Local Video Rentailers Earn High Marks From Consumers12 Aug, 2004 By: Judith McCourt
Rental transactions may be down, but frequent renters, women and households with children under the age of 12 gave high marks to their local video rentailer in a recent survey of DVD households.
Video Store Magazine's 2004 Consumer Home Entertainment Study asked households that had rented a DVD in the past 12 months to rate their primary rental location. On a scale of one to 10, with 10 being “outstanding” and one being “not good at all,” renters were asked to evaluate their primary rental location and to rank the breadth and the depth of its rental inventory.
The study, which polled 600 DVD households, showed that 69 percent of all DVD households said they had rented at least one DVD in the 12-month period preceding the study. Blockbuster was the preferred rental location for 43 percent of the renters. Video specialty stores also scored well, with almost one-third of consumers stating that a video specialty store was their top choice for picking up a disc to rent.
Consumers who rent a video at least once a week doled out the highest marks of all renters surveyed to their primary rental location, giving their rentailer a score of 8.21 on the 10-point scale. Not surprisingly, the high marks corresponded to renters' satisfaction with the breadth and depth of inventory available. High frequency renters gave selection an 8.36 and the availability of new releases slightly lower marks at 7.86.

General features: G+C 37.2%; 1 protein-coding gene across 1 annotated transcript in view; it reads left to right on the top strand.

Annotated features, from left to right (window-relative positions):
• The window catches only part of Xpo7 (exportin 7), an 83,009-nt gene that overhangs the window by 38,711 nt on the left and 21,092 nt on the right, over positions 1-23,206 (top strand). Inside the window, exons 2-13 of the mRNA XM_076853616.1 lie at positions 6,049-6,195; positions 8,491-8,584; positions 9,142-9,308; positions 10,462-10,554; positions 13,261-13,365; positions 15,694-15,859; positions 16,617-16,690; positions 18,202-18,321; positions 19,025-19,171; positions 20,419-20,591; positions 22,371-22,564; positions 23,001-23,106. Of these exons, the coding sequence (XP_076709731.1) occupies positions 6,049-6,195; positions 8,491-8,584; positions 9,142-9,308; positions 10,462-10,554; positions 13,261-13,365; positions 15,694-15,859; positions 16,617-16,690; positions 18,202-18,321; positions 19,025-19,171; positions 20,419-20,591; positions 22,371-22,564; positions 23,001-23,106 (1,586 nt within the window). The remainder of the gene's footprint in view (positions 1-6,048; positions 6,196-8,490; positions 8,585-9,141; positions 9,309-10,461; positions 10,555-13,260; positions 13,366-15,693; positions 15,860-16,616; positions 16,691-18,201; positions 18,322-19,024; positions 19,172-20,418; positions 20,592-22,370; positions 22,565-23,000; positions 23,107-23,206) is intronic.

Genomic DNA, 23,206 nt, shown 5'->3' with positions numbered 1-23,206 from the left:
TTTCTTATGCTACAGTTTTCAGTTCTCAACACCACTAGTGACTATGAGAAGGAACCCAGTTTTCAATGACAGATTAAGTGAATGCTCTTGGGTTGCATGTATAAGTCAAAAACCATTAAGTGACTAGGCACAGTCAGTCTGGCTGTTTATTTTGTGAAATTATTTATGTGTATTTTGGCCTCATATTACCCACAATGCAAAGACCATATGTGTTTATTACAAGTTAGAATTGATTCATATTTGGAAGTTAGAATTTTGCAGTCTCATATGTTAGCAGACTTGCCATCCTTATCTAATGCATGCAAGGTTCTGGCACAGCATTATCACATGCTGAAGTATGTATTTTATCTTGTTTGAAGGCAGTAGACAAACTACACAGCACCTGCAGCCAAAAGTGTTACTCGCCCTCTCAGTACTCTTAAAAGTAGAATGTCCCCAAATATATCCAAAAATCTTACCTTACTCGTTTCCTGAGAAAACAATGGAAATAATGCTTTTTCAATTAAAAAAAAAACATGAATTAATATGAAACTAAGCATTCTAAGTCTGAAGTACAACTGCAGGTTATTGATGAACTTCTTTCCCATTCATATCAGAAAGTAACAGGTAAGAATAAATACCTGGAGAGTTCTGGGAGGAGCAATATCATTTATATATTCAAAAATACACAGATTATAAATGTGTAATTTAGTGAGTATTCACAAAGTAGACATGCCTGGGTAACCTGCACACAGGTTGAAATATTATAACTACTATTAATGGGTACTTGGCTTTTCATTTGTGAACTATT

Women were more pleased with their video outlet than men, giving it a score of 8.06 compared to the 7.72 that men doled out. When it comes to what's on the shelf, women were also more satisfied than their male counterparts. When rating depth of copy, women handed out an 8.24, compared to a 7.97 for men. In terms of the perceived availability of new releases the scores were closer, with women giving a 7.87 compared to a 7.74 for men.
Households with children 12 and under also gave high marks to their local video store, with a rating of 8.09 compared to 7.83 for those households with no children. Households with children were also more satisfied than households with no children when judging the breadth of DVDs available for rent, giving it an 8.21 compared to an 8.06. The availability of new releases for rent scored lower with both groups, earning a 7.90 from households with kids compared to a 7.76 for households with no children under the age of 12.
On the value side of the equation, DVD renters thought that a DVD rental was just a fair value, assigning it a score of 6.39 on a scale of one to 10.